Pacific Bleeding Heart is easily one of the most beloved plants in a shady woodland Northwest Garden. In early spring, a carpet of delicate bright to blueish-green foliage emerges from the earth, soon followed by a plethora of enchanting heart-shaped purplish-pink blooms bobbing above the leaves on upright stems.
- Plant type/canopy layer: deciduous perennial herbaceous plant/ground layer
- Size at maturity: 12-18" tall, 18-24" wide
- Light requirements: full shade, part sun / part shade
- Moisture requirements: moist to wet soil
- Bloom Time: March - August
- Growth rate/ease: fast growth rate, easy to grow
- Wildlife support: nectar-rich flowers attract hummingbirds, adult butterflies, syrphid flies, bumblebees and other native bees; foliage provides food source for larval butterflies as well as cover for small creatures like amphibians and various arthropods.
- Native habitat/range: Common in damp forests and woodlands, in ravines, and near streams from low to middle elevations statewide; northward across WA into British Columbia and southward into central CA. Portland Plant List - yes.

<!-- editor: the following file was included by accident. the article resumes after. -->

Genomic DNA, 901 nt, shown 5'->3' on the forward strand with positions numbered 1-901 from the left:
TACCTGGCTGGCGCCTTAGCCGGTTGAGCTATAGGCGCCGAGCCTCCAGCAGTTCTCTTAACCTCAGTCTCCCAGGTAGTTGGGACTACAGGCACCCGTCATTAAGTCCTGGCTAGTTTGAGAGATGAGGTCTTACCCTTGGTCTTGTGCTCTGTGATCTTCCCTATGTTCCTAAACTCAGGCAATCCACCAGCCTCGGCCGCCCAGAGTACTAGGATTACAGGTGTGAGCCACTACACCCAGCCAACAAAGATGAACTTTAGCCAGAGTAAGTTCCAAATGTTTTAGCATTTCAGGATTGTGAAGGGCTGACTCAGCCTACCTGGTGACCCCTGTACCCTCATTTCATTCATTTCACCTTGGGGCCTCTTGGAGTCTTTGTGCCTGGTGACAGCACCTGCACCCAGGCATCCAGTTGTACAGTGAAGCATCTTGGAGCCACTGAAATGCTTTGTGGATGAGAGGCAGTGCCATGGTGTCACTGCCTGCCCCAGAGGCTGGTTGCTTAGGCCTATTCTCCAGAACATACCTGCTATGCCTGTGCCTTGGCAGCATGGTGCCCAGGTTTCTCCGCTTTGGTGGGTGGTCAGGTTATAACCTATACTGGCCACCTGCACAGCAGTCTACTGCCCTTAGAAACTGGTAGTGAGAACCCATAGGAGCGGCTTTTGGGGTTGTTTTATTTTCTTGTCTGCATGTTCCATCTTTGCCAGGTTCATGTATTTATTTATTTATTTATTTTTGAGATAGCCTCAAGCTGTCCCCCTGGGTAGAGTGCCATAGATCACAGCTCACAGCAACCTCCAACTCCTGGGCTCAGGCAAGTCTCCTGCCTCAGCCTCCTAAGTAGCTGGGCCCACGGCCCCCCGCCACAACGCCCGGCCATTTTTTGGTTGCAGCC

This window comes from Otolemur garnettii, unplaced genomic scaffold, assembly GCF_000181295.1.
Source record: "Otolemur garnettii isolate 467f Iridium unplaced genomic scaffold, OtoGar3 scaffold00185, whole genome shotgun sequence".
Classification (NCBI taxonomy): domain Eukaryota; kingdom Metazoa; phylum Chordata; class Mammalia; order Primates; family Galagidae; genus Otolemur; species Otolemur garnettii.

- Special features & uses: ground cover, supports hummingbirds, medicinal
Gardening with Pacific Bleeding Heart: Try establishing a ground cover of Pacific Bleeding Heart beneath native conifers or other trees like Alder or Vine Maple, in areas that are moist and rich in organic matter and topped with a blanket of the finest mulch possible, fallen leaves left in place or raked from one area of your garden to another. No need to reinvent the wheel on mulch. 4.6 billion years of evolution already created the perfect product and applies it for you at just the right time. Go figure. If put in the right place, Pacific Bleeding Heart will spread vigorously through rhizomes - and, occasionally, even produce a second bloom later in the season. Try accompanying it with understory species like evergreen huckleberry, salal, osoberry, and native ferns - and other ground covers like stream violet, false Solomon’s seal, and Hooker’s fairy bells.
Photo Credits: Nikkie West